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Today's post isn't about pound dogs per se. It's about living with dogs or, more specifically, trying to find a place to live while being a dog owner.

One of the most frequent reasons people give for surrendering a dog is that they are moving and the new place doesn't allow dogs (so maybe this is about pound dogs after all). The obvious - and only - correct answer to that situation is: so don't move there. However, finding a rental which allows dogs can be tricky. I know because I'm now in that position.

Long story short: I've sold my house and am now looking for a rental space in the city. This is a decision which is part of a larger "plan" to eventually build a place outside of the city while having a smaller place in town. "Plan" is in quotes because it's not really a plan, more an idea. One day, I'd like to have a country place where people and their critters can stretch their legs a bit. Right now, I'd just like to find a city place where I can plunk down my bed and the landlord doesn't mind dogs.

Those pet friendly accommodations are out there. With hundreds of thousands of dog and cat owners in Toronto and many, if not most, of them living in rental units, I know those accommodations are out there. It's just that there's no easy way of finding them and I imagine that's frustrating for a whole lot of pet owners. On View It and MLS listings, two of the most popular online sites for finding rental units as far as I know, there is no way to filter for pet friendly rentals. That means most of the time I'm clicking through all the descriptive info only to find at the end "NO PETS".

Now I know it's illegal to discriminate against pet owners in Ontario when it comes to rental accommodations but I also know what's going to happen as soon as the pet issue is brought up, legal or not: rejection. Also, I don't really want to start off on the wrong foot with a landlord even if I thoroughly disagree with the no pet policy. It's their property after all and they want to preserve it as they see fit but I don't think discriminating against pet owners really gives them any advantage. The goal of a landlord should be to appeal to the widest market in order to get the best tenant possible regardless of pet ownership.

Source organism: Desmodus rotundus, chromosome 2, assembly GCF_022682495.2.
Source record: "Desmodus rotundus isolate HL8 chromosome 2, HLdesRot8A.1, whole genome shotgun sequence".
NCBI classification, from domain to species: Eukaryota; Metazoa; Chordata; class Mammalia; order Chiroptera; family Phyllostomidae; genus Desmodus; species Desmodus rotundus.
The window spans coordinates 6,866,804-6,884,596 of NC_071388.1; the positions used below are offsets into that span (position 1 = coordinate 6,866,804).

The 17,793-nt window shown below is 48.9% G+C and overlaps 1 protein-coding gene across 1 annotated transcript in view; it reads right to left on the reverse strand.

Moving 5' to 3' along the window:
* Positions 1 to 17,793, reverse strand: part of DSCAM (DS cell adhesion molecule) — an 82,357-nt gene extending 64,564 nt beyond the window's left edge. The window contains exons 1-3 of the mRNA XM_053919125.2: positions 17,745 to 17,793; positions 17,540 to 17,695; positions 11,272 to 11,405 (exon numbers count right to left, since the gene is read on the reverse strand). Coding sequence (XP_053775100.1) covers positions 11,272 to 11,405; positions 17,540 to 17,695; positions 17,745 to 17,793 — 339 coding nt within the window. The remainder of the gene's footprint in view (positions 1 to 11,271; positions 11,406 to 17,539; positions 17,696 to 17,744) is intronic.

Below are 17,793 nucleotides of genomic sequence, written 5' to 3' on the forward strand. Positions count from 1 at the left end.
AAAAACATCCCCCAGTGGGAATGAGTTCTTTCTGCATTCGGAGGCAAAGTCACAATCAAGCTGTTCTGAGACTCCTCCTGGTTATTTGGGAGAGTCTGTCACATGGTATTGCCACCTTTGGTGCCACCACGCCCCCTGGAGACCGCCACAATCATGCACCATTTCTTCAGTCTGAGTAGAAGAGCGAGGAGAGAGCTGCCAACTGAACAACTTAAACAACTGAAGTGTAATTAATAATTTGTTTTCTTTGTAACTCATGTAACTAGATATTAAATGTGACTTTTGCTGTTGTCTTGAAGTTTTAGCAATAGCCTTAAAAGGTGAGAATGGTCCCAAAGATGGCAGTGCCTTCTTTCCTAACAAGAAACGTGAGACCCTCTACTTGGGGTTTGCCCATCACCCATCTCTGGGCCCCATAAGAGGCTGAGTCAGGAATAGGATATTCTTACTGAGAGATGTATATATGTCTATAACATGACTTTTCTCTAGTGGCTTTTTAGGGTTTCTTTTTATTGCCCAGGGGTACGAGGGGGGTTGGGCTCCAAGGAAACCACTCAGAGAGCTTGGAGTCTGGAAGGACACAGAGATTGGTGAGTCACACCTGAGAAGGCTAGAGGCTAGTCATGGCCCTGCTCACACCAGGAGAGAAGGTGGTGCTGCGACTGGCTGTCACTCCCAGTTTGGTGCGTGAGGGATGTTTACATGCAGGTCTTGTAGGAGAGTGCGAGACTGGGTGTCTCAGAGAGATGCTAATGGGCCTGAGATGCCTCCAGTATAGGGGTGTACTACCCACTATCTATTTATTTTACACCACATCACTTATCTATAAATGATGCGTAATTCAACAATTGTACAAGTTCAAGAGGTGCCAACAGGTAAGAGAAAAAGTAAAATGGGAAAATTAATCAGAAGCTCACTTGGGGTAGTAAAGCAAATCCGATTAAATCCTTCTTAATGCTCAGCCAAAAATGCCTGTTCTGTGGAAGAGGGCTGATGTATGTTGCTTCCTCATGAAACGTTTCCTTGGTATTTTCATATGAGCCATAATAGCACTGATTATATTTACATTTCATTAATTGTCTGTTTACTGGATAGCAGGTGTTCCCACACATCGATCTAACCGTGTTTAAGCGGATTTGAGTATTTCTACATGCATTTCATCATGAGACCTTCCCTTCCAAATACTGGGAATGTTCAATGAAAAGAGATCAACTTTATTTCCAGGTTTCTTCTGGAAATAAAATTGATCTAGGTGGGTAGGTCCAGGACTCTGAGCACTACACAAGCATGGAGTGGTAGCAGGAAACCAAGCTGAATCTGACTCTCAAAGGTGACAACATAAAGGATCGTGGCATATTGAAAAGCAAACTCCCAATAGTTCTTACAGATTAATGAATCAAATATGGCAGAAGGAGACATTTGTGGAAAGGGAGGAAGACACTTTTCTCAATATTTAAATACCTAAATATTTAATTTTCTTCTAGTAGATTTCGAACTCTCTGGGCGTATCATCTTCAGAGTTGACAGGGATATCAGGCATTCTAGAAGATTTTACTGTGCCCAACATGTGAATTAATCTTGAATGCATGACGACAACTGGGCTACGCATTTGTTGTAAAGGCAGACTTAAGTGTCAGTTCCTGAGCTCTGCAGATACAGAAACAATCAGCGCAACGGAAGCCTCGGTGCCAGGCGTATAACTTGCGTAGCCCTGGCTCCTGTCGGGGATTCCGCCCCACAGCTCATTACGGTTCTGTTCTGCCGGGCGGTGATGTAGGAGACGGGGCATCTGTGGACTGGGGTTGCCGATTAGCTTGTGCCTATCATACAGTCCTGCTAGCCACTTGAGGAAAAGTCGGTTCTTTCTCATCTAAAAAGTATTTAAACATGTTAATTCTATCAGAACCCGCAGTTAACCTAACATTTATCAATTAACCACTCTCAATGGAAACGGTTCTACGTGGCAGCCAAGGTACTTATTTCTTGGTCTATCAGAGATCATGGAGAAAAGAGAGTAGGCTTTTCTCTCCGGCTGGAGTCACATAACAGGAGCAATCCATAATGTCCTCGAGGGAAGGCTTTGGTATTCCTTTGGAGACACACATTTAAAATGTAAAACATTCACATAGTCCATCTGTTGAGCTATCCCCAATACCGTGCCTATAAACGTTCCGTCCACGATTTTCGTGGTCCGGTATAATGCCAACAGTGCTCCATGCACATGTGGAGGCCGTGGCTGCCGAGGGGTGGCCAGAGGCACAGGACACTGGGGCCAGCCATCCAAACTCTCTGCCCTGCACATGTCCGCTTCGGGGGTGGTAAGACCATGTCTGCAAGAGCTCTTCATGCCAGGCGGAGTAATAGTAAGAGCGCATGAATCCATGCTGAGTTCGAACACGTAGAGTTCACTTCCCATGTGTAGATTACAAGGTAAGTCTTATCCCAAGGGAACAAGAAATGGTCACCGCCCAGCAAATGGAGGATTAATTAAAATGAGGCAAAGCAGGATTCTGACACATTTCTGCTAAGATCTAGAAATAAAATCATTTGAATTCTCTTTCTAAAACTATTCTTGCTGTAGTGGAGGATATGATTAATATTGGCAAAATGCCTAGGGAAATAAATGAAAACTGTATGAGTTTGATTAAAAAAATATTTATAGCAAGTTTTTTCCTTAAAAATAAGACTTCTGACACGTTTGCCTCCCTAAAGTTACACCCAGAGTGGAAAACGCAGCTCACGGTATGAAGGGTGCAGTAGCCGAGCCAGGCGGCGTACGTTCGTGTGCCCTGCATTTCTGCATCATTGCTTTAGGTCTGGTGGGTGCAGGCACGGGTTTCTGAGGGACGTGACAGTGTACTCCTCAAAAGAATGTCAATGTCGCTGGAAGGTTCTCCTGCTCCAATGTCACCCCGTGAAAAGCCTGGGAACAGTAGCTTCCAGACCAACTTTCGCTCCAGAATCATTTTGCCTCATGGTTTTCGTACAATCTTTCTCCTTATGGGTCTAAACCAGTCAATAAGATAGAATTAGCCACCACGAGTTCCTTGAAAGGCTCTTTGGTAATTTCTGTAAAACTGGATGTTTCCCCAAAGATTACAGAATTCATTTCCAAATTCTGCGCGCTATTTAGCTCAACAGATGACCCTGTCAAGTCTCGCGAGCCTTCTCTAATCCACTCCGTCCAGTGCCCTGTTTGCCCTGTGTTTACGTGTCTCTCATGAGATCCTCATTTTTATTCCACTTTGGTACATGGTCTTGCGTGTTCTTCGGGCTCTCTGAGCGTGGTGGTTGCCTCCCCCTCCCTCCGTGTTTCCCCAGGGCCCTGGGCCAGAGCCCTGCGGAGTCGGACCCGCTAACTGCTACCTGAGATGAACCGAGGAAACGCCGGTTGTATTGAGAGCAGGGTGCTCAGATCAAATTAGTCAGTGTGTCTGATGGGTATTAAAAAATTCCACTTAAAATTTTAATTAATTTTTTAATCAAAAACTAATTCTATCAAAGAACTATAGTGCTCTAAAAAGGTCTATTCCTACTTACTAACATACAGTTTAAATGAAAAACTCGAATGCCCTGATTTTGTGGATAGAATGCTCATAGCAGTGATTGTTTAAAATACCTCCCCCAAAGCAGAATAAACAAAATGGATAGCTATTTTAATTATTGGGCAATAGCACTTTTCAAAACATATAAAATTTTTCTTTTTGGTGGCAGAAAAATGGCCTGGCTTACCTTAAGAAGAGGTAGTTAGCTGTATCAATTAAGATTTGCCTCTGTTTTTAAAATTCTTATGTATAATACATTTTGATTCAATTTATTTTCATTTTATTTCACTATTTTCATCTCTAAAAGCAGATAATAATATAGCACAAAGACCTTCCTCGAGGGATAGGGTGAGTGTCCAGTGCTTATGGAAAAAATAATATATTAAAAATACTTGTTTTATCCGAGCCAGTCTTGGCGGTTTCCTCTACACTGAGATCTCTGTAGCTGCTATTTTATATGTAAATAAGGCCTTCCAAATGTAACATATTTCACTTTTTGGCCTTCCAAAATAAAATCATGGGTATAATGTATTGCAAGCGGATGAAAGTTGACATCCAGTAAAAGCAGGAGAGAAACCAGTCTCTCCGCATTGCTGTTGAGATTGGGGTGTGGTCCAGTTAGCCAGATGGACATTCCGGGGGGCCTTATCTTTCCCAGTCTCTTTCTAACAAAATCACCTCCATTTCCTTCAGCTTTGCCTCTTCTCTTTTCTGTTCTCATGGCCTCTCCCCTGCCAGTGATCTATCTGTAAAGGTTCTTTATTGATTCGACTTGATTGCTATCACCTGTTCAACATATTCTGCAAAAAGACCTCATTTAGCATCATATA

In my own limited experience as a landlord (I had housemates in my house for a few years), the best tenants were always the ones responsible enough to own and take care of their pets. The not so great tenants were the ones who were petless. Those ones had few, if any, real responsibilities in life and that extended to their actions as tenants.

So far, after scouring the listings, I've got a few leads - as in less than five.

Perhaps I'm too picky. I haven't rented in years so maybe I'm being unrealistic with my wish list:

1. South of Bloor somewhere between High Park and the Beaches
Or, if not in that area, then close to the subway or GO train
Or, if not in that area and also not close to the subway or GO, then some irresistibly appealing characteristic about the place like a waterfall with friendly, talking polar bears swimming in it or an alien launch pad/ice cream mountain or something along those lines because who could possibly pass up on something like that even though the commute to work might be hellacious.